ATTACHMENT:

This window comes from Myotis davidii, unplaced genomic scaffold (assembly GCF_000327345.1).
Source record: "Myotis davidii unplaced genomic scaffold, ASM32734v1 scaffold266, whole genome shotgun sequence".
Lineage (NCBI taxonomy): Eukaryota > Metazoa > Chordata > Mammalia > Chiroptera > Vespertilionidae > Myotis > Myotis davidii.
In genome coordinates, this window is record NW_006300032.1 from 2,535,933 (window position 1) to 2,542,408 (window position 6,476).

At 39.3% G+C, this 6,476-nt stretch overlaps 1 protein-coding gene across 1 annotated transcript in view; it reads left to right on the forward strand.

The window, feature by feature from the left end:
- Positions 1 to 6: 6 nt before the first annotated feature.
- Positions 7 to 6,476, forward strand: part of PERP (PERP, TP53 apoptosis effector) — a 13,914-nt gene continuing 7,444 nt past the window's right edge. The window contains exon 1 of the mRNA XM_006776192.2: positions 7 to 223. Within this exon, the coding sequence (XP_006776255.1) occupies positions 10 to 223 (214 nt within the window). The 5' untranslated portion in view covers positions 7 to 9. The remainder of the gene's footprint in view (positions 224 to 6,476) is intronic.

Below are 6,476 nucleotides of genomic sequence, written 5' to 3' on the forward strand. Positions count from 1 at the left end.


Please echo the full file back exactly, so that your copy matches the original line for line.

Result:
This window comes from Myotis davidii, unplaced genomic scaffold (assembly GCF_000327345.1).
Source record: "Myotis davidii unplaced genomic scaffold, ASM32734v1 scaffold266, whole genome shotgun sequence".
Lineage (NCBI taxonomy): Eukaryota > Metazoa > Chordata > Mammalia > Chiroptera > Vespertilionidae > Myotis > Myotis davidii.
In genome coordinates, this window is record NW_006300032.1 from 2,535,933 (window position 1) to 2,542,408 (window position 6,476).

At 39.3% G+C, this 6,476-nt stretch overlaps 1 protein-coding gene across 1 annotated transcript in view; it reads left to right on the forward strand.

The window, feature by feature from the left end:
- Positions 1 to 6: 6 nt before the first annotated feature.
- Positions 7 to 6,476, forward strand: part of PERP (PERP, TP53 apoptosis effector) — a 13,914-nt gene continuing 7,444 nt past the window's right edge. The window contains exon 1 of the mRNA XM_006776192.2: positions 7 to 223. Within this exon, the coding sequence (XP_006776255.1) occupies positions 10 to 223 (214 nt within the window). The 5' untranslated portion in view covers positions 7 to 9. The remainder of the gene's footprint in view (positions 224 to 6,476) is intronic.

Below are 6,476 nucleotides of genomic sequence, written 5' to 3' on the forward strand. Positions count from 1 at the left end.